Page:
PAULLINA, Iowa | Hours after the National Academy of Sciences releases a study about concussions in high school football on Wednesday, Gunnar Klinker prepares for a first-round playoff game at South O'Brien High School in Paullina, Iowa.

Klinker, 17, doesn't don a helmet or shoulder pads. He slips a stocking cap on his head and a sweatshirt over his shoulders. He cheers from the sidelines this night, his football career over.

Klinker suffered a concussion while blocking a linebacker from Hartley-Melvin-Sanborn on Oct. 4. He stays in the game for one more play, and barely nudges from his three-point stance. When he does, he staggers right instead of left, as the play, "25 Option," suggests.

It is not a mistake this "A" student and class president would make under normal conditions.

These aren't normal conditions.

After getting to the sideline, assistant coach Jayme Rozeboom asks Klinker how he feels. Head pounding, Klinker bursts into tears.

"I was coming to the realization that it was a concussion," Klinker says. "I'd talked to my parents before and we had decided that, based on my history and my brother Knute's, I'd be done if I got one more."

Knute Klinker, now 21 and a junior at Iowa State University, fought for two years to get past the lingering effects of four concussions; he suffered one in wrestling, two in football and one while snowmobiling. The jarring hit Knute Klinker takes on his snowmobile comes on the eve of the district wrestling meet his senior year. He'd advanced to the state tournament the year before.

"He couldn't wrestle in districts as a senior because of the concussion," his younger brother remembers.

It's also how Gunnar Klinker's wrestling season ended eight months ago. With a record of 24-5, Klinker klunks his head on the mat while wrestling at Vermillion, S.D. It marks his last competition in a contact sport until this fall.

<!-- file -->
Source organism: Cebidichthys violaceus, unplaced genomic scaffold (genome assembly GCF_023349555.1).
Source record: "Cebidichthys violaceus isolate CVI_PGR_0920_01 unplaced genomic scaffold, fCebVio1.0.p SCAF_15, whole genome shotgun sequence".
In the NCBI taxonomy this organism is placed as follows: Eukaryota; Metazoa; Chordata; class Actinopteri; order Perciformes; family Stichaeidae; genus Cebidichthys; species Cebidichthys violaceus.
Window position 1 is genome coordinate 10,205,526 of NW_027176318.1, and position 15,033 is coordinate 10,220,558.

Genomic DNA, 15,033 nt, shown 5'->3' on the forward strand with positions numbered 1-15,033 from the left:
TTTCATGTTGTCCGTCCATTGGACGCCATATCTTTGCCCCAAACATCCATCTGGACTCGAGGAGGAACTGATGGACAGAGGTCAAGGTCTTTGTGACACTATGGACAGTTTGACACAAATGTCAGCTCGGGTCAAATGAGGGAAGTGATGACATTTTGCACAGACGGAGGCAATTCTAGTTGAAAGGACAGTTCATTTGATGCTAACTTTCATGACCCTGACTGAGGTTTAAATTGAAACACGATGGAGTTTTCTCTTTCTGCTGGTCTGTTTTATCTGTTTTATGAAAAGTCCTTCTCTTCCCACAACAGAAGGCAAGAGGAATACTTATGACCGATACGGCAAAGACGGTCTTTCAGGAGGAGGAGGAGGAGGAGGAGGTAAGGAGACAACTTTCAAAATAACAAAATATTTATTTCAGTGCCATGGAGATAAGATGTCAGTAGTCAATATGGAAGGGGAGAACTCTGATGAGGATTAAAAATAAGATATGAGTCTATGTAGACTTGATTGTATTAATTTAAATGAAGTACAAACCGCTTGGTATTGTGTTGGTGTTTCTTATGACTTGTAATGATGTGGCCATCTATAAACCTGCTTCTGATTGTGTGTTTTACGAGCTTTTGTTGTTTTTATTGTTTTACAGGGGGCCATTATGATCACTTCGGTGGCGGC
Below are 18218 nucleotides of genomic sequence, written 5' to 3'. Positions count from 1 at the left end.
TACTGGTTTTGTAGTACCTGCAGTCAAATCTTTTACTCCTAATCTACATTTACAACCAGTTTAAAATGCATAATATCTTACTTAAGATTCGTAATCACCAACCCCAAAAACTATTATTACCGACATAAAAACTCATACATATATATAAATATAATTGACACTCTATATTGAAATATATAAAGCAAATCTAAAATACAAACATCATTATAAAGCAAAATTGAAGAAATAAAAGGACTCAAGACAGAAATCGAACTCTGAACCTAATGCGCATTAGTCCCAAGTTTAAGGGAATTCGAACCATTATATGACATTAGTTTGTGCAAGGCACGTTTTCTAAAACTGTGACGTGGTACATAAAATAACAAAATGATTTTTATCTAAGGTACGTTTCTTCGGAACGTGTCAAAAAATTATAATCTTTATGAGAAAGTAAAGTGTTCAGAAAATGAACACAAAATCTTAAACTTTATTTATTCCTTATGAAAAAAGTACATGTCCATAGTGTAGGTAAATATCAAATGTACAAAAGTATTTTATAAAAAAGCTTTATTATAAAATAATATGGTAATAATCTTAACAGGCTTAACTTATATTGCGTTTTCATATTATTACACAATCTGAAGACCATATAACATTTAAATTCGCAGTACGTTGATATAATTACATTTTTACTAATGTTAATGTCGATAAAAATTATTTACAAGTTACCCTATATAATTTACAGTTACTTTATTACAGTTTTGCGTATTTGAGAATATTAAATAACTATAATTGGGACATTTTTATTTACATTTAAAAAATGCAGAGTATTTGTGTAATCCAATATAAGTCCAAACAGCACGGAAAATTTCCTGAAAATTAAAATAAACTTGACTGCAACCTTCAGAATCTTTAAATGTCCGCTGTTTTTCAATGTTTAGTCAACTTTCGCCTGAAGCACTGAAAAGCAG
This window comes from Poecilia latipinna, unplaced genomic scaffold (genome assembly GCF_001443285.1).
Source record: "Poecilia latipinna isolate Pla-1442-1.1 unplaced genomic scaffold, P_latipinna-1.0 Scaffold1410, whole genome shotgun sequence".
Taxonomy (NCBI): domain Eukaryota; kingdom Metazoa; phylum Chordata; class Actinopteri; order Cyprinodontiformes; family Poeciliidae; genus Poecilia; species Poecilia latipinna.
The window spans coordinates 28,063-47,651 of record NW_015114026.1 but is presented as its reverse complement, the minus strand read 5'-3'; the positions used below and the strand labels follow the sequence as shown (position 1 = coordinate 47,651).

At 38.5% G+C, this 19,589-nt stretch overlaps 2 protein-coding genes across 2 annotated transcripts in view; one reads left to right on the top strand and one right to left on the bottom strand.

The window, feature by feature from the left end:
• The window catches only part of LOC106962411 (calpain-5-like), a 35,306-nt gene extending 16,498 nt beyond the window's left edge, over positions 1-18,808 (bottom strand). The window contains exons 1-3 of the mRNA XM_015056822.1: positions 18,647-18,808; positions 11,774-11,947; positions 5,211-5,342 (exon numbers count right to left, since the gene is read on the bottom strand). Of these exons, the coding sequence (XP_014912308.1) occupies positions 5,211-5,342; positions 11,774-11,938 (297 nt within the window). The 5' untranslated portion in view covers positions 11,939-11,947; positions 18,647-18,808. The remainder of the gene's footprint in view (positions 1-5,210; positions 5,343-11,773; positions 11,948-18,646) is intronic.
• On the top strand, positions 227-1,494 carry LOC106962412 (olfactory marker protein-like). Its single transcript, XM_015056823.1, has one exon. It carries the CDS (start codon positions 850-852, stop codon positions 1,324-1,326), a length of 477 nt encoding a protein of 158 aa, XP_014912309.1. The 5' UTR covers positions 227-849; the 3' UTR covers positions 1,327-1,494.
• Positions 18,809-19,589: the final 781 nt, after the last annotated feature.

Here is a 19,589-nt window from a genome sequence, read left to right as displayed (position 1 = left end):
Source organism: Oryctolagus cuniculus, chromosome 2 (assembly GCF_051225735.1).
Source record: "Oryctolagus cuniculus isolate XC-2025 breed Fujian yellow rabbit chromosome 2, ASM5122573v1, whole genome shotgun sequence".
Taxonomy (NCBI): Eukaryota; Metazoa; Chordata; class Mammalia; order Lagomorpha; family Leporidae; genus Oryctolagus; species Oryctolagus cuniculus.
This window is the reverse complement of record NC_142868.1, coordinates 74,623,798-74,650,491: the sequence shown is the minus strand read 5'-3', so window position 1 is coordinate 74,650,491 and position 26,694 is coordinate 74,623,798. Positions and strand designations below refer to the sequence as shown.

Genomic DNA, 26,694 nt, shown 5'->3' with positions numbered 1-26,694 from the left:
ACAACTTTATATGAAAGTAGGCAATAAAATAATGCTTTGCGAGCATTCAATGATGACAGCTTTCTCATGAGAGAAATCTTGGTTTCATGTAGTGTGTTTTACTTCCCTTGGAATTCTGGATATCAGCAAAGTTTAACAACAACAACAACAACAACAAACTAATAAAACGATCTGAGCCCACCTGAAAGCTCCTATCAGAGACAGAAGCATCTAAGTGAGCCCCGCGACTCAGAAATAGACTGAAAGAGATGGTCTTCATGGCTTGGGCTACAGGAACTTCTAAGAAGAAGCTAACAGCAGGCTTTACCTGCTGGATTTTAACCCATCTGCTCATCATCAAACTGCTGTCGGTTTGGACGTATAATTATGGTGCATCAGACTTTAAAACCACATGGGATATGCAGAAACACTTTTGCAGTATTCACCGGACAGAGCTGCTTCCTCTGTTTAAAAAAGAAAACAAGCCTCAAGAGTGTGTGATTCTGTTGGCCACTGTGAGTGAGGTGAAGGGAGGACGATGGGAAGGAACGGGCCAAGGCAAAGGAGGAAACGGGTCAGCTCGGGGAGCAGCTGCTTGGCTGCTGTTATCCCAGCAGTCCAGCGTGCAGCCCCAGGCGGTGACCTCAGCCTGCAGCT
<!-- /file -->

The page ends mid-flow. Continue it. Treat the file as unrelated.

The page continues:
The National Academy of Sciences notes that 250,000 concussions among high schoolers were reported to emergency rooms four years ago. That number far exceeds the 2001 total of 150,000.

Increased incidents can be traced to heightened awareness concerning head trauma in the wake of a high-profile lawsuit involving former National Football League stars such as Jim McMahon and Tony Dorsett, two of more than 4,500 plaintiffs who settle with the NFL on Aug. 29 for $765 million.

In the settlement, the NFL agrees to pay for medical treatment for its former players, as well as for ongoing research, like Wednesday's report. The league also institutes safety measures to protect current players. Penalties, fines and ejections, particularly for upper-body hits and targeted helmet-to-helmet collisions, flow from the NFL to the college ranks and below.

The Iowa High School Athletic Association runs ahead of the train, requiring in 2011 that all athletes in grades 7-12 join their parents in reading "Heads Up: Concussion in High School Sports" before starting competition. Gunnar Klinker reads it before each school year, including this one. He signs it, as do his parents, Bill and Dianne Klinker of Primghar, Iowa.

The junior football player, a two-way starter enjoying a banner season for the 9-1 Class 1A District 1 champions, has since come to terms with his football fate. Though he's relegated to supporting his teammates from the sidelines, his passion for his team and the sport won't wane.

He still shows enthusiasm for the type of contact that knocked him out and continues to plague him with early-morning headaches.

"I understand the rules changes to make it safer," he says. "But as a fan, I love the contact. Going into it, I knew the risks that go along with playing football. I was unlucky. I still love the game for what it is."

Before I meet Klinker, I have doubts about the future of this sport. The high school team I follow each week, Woodbury Central, has six players sidelined with concussions during the season. While writing a column two weeks ago on Seth Wheeler, a defensive tackle from OABCIG High School returning from his second concussion, I learn he suffers a third concussion in his comeback bid. Klinker tells me of a teammate who returns to the Wolverine lineup after suffering a concussion.

The risks are inherent in a contact sport, Klinker argues. Athletes make a conscious decision to play a rough-and-tumble game. They run, they block, they tackle.

To borrow a metaphor from another sport, he throws me a curve ball. Rather than wallow in pity about his fate, Klinker says his sport will endure. He remains "pumped" about football and wrestling, the other sport he can now only watch.

"I plan to help coach youth wrestling this winter," he says, pulling his stocking cap over his head. "And I know my role for the football team. I'm there to give the guys encouragement."

He stands tall on Wednesday, cheering on the Wolverines in a 28-0 triumph. He'll assume the same position on Monday night as his sport rolls on.



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